Sunday, February 16, 2014

Santa Maria Maggiore, Rome

Santa Maria Maggiore in Rome is an amazing architectural blend of bits dating back as far as the 400s.

The outer facade was added in the 1740s. The column in the piazza was taken from the Basilica of Constantine in the Forum and a bronze statue of the Madonna and Child was added in 1615.

Santa Maria Maggiore

Piazza in the morning light

The columns of the nave are part of the original fifth century building. The Cosmatesque floor patterns are from the early 1200s, while the ceiling was gilded with gold brought from America by Columbus in the late 1490s.


Gilded ceiling

The apse mosaic of the Coronation of the Virgin is quite spectacular and dates from the late 1200s. We visited on a Sunday, so some parts of the church were a little difficult to photograph, though they all looked gorgeous.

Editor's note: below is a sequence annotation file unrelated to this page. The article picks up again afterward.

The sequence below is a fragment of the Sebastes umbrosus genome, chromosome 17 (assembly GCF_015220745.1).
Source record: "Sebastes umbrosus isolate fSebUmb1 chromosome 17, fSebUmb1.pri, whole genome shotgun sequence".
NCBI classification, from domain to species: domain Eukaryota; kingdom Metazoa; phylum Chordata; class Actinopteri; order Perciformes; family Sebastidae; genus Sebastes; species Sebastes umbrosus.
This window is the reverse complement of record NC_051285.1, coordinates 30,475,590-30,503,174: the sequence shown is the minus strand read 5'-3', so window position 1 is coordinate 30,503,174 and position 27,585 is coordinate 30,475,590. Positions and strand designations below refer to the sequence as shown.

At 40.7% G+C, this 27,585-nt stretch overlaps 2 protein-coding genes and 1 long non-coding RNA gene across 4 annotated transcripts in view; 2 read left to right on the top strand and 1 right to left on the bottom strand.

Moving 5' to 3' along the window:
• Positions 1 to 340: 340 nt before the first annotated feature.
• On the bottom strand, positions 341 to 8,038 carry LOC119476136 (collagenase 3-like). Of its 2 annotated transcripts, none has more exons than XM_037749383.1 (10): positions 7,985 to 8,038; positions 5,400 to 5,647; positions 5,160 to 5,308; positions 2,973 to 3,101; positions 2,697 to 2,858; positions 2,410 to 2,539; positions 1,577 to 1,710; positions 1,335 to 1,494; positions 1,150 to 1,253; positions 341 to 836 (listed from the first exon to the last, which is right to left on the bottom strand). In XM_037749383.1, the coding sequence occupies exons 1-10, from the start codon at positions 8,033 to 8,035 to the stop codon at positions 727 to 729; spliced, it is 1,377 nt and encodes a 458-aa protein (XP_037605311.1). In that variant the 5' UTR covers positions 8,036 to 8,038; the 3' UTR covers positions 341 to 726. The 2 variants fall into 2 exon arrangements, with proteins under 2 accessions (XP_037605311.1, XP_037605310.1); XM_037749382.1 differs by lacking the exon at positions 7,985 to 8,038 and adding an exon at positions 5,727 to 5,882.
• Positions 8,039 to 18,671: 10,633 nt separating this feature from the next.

A bit of the Coronation of the Virgin Mary

The main altar with its baldacchino comes from the mid-1700s and is luminious.

Main altar ready for the Sunday Mass

Side view of the altar

The church has a nice variety of statues and monuments.

Madonna and Child

Statues, paintings, and more of the ceiling!

The back of the church includes a rather large baptismal font that glowed with beauty.

Baptismal font

Font detail

When we left, we noticed a funny sign on the steps of the church.

Hmm, it's not like the steps look that comfortable to begin with...

The building of the original church is credited to a miracle. In August 356, the Virgin Mary appeared to Pope Liberius and asked him to build a church where he saw snow falling. On 5 August that year, he saw snow falling on the Esquiline Hill. He immediately began the church. The legend is celebrated every August 5th with white petals floating down from the ceiling of the church.

No comments:

Post a Comment